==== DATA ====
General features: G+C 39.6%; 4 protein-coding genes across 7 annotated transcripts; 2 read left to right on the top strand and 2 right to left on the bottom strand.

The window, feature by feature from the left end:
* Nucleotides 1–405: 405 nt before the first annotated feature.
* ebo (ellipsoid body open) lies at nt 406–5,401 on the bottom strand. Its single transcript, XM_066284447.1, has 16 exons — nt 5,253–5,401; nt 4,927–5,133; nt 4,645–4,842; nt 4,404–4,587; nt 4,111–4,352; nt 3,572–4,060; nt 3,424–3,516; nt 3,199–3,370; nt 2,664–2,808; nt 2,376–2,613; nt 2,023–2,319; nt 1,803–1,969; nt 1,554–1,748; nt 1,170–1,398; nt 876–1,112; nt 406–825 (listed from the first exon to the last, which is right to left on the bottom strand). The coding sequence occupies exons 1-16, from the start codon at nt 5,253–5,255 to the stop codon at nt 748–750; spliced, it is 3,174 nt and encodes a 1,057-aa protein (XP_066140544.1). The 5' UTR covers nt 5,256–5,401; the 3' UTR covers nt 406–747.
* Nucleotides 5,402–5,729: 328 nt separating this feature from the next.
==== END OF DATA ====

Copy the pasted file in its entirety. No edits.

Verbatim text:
General features: G+C 39.6%; 4 protein-coding genes across 7 annotated transcripts; 2 read left to right on the top strand and 2 right to left on the bottom strand.

The window, feature by feature from the left end:
* Nucleotides 1–405: 405 nt before the first annotated feature.
* ebo (ellipsoid body open) lies at nt 406–5,401 on the bottom strand. Its single transcript, XM_066284447.1, has 16 exons — nt 5,253–5,401; nt 4,927–5,133; nt 4,645–4,842; nt 4,404–4,587; nt 4,111–4,352; nt 3,572–4,060; nt 3,424–3,516; nt 3,199–3,370; nt 2,664–2,808; nt 2,376–2,613; nt 2,023–2,319; nt 1,803–1,969; nt 1,554–1,748; nt 1,170–1,398; nt 876–1,112; nt 406–825 (listed from the first exon to the last, which is right to left on the bottom strand). The coding sequence occupies exons 1-16, from the start codon at nt 5,253–5,255 to the stop codon at nt 748–750; spliced, it is 3,174 nt and encodes a 1,057-aa protein (XP_066140544.1). The 5' UTR covers nt 5,256–5,401; the 3' UTR covers nt 406–747.
* Nucleotides 5,402–5,729: 328 nt separating this feature from the next.